Computer simulation of grounding applications is important both in power generation and distribution. This edited contribution to INMR by Shirish S. Karveer of Integrated Engineering Software in Canada offers an example where the proprietary Boundary Element Method (BEM) solver allows efficient simulation of grounding scenarios, especially in HVDC, involving open regions for electromagnetic field computation.
The model here consists of 648 volumes that have been assigned specific conductivities, thus demonstrating the software’s capability when it comes to assigning and managing materials with a range of conductivity values. COULOMB is an industry standard program to solve conductivity mode problems for electric field analysis.
The HV electrode, shown in blue, is placed in the central part of the first layer and assigned a voltage of 400 kV. The layers have been modeled as per the numbers inscribed vertically on the left and with specific conductivity values assigned to them based on geological surveys of earth samples. The radius of the complete cylinder is two kilometers with approximate equivalent height. This model requires less than 15 minutes to solve on a 64-bit Windows dual core computer – provided a RAM of 24 GB or more is available. The various analysis results presented below for the above model are only basic sample computations. More specific and detailed computations for a variety of parameters are also possible.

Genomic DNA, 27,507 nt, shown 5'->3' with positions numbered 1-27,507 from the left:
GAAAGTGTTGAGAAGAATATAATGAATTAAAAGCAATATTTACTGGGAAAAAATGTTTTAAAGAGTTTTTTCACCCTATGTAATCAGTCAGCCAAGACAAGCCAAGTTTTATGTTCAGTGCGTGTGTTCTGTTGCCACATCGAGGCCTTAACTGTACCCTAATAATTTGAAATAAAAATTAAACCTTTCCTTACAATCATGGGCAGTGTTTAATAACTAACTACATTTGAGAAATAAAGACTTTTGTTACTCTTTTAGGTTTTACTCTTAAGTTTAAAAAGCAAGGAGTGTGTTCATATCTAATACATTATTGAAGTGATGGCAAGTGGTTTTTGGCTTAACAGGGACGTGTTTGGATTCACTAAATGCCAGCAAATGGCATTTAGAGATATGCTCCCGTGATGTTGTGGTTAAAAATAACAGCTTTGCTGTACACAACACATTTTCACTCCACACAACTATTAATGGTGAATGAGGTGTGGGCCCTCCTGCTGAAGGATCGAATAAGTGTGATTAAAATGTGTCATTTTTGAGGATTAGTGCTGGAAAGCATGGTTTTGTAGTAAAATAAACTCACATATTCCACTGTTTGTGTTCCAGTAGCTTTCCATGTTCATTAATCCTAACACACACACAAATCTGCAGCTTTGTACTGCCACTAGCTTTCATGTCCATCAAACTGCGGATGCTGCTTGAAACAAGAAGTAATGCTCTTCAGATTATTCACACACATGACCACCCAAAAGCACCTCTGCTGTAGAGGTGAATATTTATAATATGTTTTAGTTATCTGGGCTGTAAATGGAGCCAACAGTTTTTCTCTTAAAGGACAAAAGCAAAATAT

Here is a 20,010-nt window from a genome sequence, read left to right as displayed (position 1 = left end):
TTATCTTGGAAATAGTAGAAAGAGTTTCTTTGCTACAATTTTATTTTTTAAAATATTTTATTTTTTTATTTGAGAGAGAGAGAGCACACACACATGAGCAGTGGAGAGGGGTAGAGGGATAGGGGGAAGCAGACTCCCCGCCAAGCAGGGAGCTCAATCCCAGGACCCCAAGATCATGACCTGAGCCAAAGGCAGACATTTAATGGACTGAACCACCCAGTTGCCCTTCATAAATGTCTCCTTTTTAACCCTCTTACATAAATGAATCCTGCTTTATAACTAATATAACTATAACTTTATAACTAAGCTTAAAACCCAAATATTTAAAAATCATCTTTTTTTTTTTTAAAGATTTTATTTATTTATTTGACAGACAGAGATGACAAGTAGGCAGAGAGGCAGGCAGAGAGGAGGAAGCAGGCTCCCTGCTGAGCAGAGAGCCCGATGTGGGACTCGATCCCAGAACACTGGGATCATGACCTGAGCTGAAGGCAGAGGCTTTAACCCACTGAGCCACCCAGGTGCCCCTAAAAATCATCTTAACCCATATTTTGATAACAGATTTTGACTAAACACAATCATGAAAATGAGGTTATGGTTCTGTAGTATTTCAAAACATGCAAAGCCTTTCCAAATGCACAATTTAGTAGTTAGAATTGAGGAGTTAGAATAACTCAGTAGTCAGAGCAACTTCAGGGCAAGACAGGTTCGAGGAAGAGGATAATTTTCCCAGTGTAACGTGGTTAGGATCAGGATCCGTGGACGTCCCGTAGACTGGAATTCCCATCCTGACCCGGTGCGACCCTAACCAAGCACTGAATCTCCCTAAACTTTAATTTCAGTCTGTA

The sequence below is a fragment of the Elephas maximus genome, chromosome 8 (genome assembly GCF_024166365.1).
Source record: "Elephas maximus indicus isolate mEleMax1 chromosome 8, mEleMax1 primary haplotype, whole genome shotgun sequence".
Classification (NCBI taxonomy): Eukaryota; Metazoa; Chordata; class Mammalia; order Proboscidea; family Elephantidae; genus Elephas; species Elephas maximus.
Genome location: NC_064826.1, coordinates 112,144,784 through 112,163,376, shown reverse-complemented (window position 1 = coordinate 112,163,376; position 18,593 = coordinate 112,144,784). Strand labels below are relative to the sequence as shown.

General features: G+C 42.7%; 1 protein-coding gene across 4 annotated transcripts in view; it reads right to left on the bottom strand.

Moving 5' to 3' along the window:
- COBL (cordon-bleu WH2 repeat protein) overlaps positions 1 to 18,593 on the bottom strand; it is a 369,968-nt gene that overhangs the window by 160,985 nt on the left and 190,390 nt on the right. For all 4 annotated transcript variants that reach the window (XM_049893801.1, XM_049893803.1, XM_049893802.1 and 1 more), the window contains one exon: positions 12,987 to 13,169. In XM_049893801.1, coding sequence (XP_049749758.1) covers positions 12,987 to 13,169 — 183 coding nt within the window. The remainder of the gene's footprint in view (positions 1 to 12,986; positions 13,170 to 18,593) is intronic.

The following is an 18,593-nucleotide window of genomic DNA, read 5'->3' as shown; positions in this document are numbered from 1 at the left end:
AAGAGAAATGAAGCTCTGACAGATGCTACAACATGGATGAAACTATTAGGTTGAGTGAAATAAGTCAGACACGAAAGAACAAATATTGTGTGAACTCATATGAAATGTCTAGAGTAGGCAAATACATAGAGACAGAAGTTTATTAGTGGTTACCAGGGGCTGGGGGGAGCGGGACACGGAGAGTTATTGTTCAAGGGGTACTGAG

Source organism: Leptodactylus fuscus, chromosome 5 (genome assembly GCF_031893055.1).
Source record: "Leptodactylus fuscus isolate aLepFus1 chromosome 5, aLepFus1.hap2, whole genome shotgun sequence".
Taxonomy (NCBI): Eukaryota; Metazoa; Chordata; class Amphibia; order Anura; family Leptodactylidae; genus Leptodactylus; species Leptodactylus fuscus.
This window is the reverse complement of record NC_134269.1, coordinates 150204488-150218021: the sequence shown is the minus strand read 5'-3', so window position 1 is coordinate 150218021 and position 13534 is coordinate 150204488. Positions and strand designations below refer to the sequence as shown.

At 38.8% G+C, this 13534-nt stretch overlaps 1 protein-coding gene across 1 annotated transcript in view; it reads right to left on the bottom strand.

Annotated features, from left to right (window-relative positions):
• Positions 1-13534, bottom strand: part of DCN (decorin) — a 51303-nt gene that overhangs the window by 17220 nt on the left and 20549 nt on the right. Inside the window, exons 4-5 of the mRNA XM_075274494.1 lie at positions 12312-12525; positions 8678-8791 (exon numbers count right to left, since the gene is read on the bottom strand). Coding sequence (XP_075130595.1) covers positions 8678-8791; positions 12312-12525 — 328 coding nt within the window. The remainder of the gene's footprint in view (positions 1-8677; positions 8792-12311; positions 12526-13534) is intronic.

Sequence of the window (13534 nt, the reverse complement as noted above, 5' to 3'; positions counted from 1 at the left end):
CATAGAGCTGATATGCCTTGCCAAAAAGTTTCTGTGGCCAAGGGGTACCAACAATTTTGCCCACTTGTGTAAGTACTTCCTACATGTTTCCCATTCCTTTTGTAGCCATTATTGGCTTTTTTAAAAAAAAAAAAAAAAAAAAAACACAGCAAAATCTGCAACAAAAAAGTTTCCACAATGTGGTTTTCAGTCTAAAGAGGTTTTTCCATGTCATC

Voltage and electric fields can be further computed and analyzed in azimuthal (phi) directions, as for radial ones. Each sector (shown above in Fig. 6) is 22.5°, with 16 sectors in total. COULOMB can also be controlled externally using an Application Programming Interface (API). An API script to create similar 3D geometry and material assignments is available in Excel-VBA and Python 3. Model creation can be achieved quickly and efficiently using these types of applications (API scripts).